356 both, since Portage does not separate the configure and build steps). To
357 have Portage finish the installation (so that you can easily remove it later,
358 should you desire to do so, and it will be registered in Portage as a possible
359 dependency) you first need to <c>touch /var/tmp/portage/foo-x.y.z/.compiled</c>
360 (tricking Portage into thinking that <c>ebuild foo-x.y.z.ebuild compile</c> has
361 completed), followed by <c>ebuild foo-x.y.z.ebuild merge</c>.
362 </p></body>
363 </section>
364
365 <section>
366 <title>What if rsync doesn't work for me?</title>
367 <body><p>
368 If you're behind a firewall that doesn't permit
369 rsync traffic, then you can instead download the daily
370 /usr/portage snapshots from
371 <uri>http://cvs.gentoo.org/snapshots/</uri>. Just unpack
372 the tarball (using <c>tar xvjf portage-foo.tbz2</c>) in
373 the <path>/usr</path> directory.
374 </p></body>
375 </section>
376
377 <section>
378 <title>How do I use <i>emerge</i> from behind a firewall?</title>
379 <body><p>
380 Edit the PROXY settings in <path>/etc/make.conf</path>. If that doesn't work,
381 edit <path>/etc/wget/wgetrc</path> and edit http_proxy and ftp_proxy
382 appropriately.
383 </p></body>
384 </section>
385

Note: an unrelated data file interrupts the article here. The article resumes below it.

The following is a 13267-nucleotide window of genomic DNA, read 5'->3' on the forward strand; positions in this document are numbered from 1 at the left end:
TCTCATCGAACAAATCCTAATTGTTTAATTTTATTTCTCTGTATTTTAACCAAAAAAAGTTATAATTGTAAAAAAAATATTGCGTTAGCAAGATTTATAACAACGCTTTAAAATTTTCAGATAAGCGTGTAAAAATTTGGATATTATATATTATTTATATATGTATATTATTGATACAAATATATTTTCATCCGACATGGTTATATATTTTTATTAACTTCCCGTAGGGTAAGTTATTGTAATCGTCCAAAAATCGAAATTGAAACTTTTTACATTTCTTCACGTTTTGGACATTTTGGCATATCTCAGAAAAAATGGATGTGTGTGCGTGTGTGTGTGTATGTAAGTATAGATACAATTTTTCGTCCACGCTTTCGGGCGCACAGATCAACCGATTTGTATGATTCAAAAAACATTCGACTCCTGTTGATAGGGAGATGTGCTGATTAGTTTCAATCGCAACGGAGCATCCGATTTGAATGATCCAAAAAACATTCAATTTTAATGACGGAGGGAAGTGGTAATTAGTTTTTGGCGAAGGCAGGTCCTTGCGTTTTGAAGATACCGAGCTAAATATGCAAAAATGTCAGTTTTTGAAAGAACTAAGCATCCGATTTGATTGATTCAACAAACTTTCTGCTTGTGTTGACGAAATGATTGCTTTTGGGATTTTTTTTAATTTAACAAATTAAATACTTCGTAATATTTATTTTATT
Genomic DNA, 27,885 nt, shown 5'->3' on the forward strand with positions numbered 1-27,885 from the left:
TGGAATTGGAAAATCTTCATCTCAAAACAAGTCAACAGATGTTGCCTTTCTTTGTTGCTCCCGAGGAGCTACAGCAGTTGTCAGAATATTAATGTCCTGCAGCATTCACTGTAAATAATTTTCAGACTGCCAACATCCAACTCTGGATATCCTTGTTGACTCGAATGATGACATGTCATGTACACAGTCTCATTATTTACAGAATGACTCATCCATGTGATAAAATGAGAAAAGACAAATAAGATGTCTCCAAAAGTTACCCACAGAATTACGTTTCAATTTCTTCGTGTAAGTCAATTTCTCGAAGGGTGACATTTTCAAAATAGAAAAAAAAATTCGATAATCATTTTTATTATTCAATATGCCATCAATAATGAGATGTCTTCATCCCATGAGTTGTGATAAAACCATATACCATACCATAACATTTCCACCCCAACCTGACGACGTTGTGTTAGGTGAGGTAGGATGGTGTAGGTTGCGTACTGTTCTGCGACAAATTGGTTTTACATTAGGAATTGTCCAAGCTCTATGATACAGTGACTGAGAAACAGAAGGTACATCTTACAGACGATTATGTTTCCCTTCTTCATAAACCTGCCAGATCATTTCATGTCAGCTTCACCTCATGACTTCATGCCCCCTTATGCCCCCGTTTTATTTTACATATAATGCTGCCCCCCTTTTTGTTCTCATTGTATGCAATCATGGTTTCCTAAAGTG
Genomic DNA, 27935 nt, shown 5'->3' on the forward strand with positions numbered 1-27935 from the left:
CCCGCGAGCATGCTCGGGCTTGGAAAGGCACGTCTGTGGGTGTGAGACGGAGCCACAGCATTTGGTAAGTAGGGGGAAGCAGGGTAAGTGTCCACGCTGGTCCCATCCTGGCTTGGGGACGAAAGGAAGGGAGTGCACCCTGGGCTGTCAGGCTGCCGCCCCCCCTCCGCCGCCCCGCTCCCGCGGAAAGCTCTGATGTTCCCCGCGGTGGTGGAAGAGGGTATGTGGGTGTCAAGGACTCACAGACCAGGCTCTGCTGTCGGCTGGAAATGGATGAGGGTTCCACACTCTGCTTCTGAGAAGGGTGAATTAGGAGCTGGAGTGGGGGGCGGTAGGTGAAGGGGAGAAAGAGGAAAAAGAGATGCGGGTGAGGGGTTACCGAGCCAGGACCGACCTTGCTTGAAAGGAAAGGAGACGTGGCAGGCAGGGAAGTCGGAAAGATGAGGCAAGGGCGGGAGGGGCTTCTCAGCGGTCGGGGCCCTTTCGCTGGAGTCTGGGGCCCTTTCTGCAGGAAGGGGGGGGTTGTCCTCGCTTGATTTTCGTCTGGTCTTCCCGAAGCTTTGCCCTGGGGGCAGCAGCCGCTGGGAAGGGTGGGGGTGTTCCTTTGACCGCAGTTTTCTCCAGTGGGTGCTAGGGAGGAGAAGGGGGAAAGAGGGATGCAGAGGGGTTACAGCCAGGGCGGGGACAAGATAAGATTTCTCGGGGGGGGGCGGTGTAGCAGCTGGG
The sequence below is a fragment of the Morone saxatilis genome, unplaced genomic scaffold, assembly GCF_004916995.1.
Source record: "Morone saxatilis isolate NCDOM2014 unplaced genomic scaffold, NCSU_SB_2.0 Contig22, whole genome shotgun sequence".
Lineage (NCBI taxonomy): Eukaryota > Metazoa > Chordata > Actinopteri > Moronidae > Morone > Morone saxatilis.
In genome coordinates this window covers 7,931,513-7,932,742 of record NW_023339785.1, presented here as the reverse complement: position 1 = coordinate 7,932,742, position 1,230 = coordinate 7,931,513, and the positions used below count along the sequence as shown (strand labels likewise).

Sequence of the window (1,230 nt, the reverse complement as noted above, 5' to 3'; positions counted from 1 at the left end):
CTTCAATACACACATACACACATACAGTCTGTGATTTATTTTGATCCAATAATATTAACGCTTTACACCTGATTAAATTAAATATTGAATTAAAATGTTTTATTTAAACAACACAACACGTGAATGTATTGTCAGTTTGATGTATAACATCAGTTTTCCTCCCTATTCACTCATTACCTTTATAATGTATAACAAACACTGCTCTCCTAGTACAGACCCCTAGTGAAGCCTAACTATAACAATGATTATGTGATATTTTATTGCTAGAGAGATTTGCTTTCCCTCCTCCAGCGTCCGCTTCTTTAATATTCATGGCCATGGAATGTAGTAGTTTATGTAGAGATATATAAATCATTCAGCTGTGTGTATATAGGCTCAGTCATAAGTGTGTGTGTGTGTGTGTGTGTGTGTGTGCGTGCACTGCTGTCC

386 <section>
387 <title>Can I rsync from another operating system?</title>
388 <body><p>There's a program called unison that works under both UNIX and Win32, available from
389 <uri>http://www.cis.upenn.edu/~bcpierce/unison/</uri>.</p></body>
390 </section>
391
392 <section>
393 <title>I have only slow modem connection at home. Can I download sources somewhere else and
394 add them to my system?</title>
395 <body><p>
396 Definitely. You can run <c>emerge --pretend package</c> to see what programs
397 are going to be installed. Download sources and bring them on any media
398 home. Put the sources into <path>/usr/portage/distfiles</path> and run
399 <c>emerge package</c> to see it picking up the sources you just brought in!
400 </p></body>
401 </section>
402
403 <section>
404 <title>.tar.gz sources for installed software are piling up in /usr/portage/distfiles/ using
405 valuable space. Is it safe to delete these files?</title>
406 <body><p>
407 Yes, you can safely delete these files. But if you are on a slow
408 connection, such as a modem, you might want to keep the archives if
409 possible; often several ebuilds will be released for the same version of
410 a specific piece of software - if you have deleted the archive and you
411 upgrade the software it will have to be downloaded from the internet
412 again.
413 </p></body>
414 </section>
415
416 <section>
417 <title>How can I manage my own ebuilds without destroying them by (r)sync?</title>
418 <body>
419 <p>The simplest method is to use anonymous CVS instead of rsync, and
420 maintain your local
421 ebuilds in /usr/portage/local. Here's how to do it:</p>
422 <pre>
423 # <i>emerge cvs</i> <comment>(if necessary)</comment>
424 # <i>cd <path>/usr</path></i>
425 # <i>cvs -d :pserver:anonymous@gentoo.org:/home/anoncvs login</i> <comment>(hit &lt;enter&gt;)</comment>
426 # <i>cvs -d :pserver:anonymous@gentoo.org:/home/anoncvs get gentoo-x86</i>
427 # <i>cp /usr/portage/distfiles/* gentoo-x86/distfiles/</i>
428 # <i>cp -a /usr/portage/packages/* gentoo-x86/packages/</i>
429 # <i>mv portage portage.old</i>
430 # <i>ln -s gentoo-x86 portage</i>
431 # <i>mkdir /usr/portage/local</i>
432 # <i>echo local &gt;&gt; /usr/portage/profiles/categories</i>